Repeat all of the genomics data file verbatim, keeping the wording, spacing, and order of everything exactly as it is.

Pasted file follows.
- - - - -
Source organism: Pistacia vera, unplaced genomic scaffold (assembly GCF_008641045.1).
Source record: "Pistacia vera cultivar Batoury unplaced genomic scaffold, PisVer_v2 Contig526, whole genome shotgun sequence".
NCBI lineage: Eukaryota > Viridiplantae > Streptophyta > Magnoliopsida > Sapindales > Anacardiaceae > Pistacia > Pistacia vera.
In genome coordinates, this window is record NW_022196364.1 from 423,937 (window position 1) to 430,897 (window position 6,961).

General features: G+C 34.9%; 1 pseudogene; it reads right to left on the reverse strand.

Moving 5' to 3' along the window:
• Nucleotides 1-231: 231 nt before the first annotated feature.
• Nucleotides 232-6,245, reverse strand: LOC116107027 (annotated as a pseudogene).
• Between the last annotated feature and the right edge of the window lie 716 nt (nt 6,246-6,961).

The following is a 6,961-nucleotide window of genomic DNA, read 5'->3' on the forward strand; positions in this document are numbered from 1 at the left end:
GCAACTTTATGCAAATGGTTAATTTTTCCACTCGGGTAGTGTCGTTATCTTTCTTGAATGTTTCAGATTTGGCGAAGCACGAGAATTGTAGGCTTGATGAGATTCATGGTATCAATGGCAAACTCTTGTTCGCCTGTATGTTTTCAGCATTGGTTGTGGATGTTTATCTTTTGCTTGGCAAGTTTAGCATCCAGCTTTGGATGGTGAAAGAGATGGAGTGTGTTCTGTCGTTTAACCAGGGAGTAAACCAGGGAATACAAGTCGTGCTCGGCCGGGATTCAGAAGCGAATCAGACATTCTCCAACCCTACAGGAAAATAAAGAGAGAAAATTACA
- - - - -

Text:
Source organism: Pistacia vera, unplaced genomic scaffold (assembly GCF_008641045.1).
Source record: "Pistacia vera cultivar Batoury unplaced genomic scaffold, PisVer_v2 Contig526, whole genome shotgun sequence".
NCBI lineage: Eukaryota > Viridiplantae > Streptophyta > Magnoliopsida > Sapindales > Anacardiaceae > Pistacia > Pistacia vera.
In genome coordinates, this window is record NW_022196364.1 from 423,937 (window position 1) to 430,897 (window position 6,961).

General features: G+C 34.9%; 1 pseudogene; it reads right to left on the reverse strand.

Moving 5' to 3' along the window:
• Nucleotides 1-231: 231 nt before the first annotated feature.
• Nucleotides 232-6,245, reverse strand: LOC116107027 (annotated as a pseudogene).
• Between the last annotated feature and the right edge of the window lie 716 nt (nt 6,246-6,961).

The following is a 6,961-nucleotide window of genomic DNA, read 5'->3' on the forward strand; positions in this document are numbered from 1 at the left end:
GCAACTTTATGCAAATGGTTAATTTTTCCACTCGGGTAGTGTCGTTATCTTTCTTGAATGTTTCAGATTTGGCGAAGCACGAGAATTGTAGGCTTGATGAGATTCATGGTATCAATGGCAAACTCTTGTTCGCCTGTATGTTTTCAGCATTGGTTGTGGATGTTTATCTTTTGCTTGGCAAGTTTAGCATCCAGCTTTGGATGGTGAAAGAGATGGAGTGTGTTCTGTCGTTTAACCAGGGAGTAAACCAGGGAATACAAGTCGTGCTCGGCCGGGATTCAGAAGCGAATCAGACATTCTCCAACCCTACAGGAAAATAAAGAGAGAAAATTACA